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Galette des Rois

Galette des Rois 2016


King for a day

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Why you will love it?

The Galette des Rois (King's Cake) is a tradition that is celebrated all over France. Celebrated during the Epiphany on January 6th, the tradition is to buy and share a special cakewith a little charm hidden inside. The one that gets the charm becomes king for a day, hence the name Galette des Rois. The tradition lasts until the end of the month of January. Find out all you need about this tradition now.

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During the whole month of January, a special cake is highlighted in the windows of the local bakeries and sits beside the croissants and baguettes. This round frangipane cake is the Galette des Rois (King's Cake). It might not be something you have heard about (except if you live in Louisiana), but in France, it's a big deal!

The occasion: To celebrate the Epiphany, the day in the Christian religion when the Wisemen arrived to visit and bare gifts to the newborn baby Jesus.

The tradition: The person that gets the hidden lucky charm becomes king or queen for a day!

Rules of play

Here’s how the game unfolds:

1 - Guests are invited to gather around the Galette des Rois, which has previously been cut to make sure that each guest will have a slice.

2 - The youngest person present crawls under the table and will randomly shouts out the name of someone in the room. A slice is then given to that named person. Once everyone is served, it’s time to eat.

3 - One of the slices has a hidden charm inside! The one that has that charm in his/her slice gets to be king (or queen) for the day, crowned with the paper crown that comes with the Galette des Rois.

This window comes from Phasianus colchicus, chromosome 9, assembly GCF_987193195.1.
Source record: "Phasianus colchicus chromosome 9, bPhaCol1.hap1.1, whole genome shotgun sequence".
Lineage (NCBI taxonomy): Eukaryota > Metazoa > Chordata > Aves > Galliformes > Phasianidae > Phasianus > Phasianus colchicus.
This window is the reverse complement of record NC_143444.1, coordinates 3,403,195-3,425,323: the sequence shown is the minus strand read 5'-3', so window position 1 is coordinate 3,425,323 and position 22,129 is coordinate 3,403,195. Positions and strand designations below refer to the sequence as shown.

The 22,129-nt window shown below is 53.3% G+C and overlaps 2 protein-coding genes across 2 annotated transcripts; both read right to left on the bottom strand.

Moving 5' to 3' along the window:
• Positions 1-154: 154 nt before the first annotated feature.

Parisianist Fun Fact: According to a survey, 68% of people cheat in order to give the charm to a child who is present.

How it started

The Galette des Rois celebration has more or less been being celebrated for nearly 2000 years!

The origins dates back to ancient Rome when a slave was designated to become king for a day by his wealthy roman family. In those days, the person who found the charm would designate which slave would become "king". the latter could give orders to his master for a day. The next day, the elected king would return to his role as a slave or, in very rare circumstances, unfortunately be put to death. Eventually this ancient roman tradition was modified and is now the holiday that we know today, used to celebrate the Epiphany.

Cake Time

The Galette des Rois is generally made out of frangipane, which is the case for most of France except for in the south where it looks more like a giant doughnut shaped fruitcake. The ancient broad bean charms were replaced by ceramic ones in the shape of baby Jesus in the 18th century. Today, while some traditional charms are still related to religion and the Holy Child, most charms are fantasy objects in ceramic or plastic.

Parisianist Fun Fact: Some people even collect the charms, with people having collections of over 100 000 charms… and counting!

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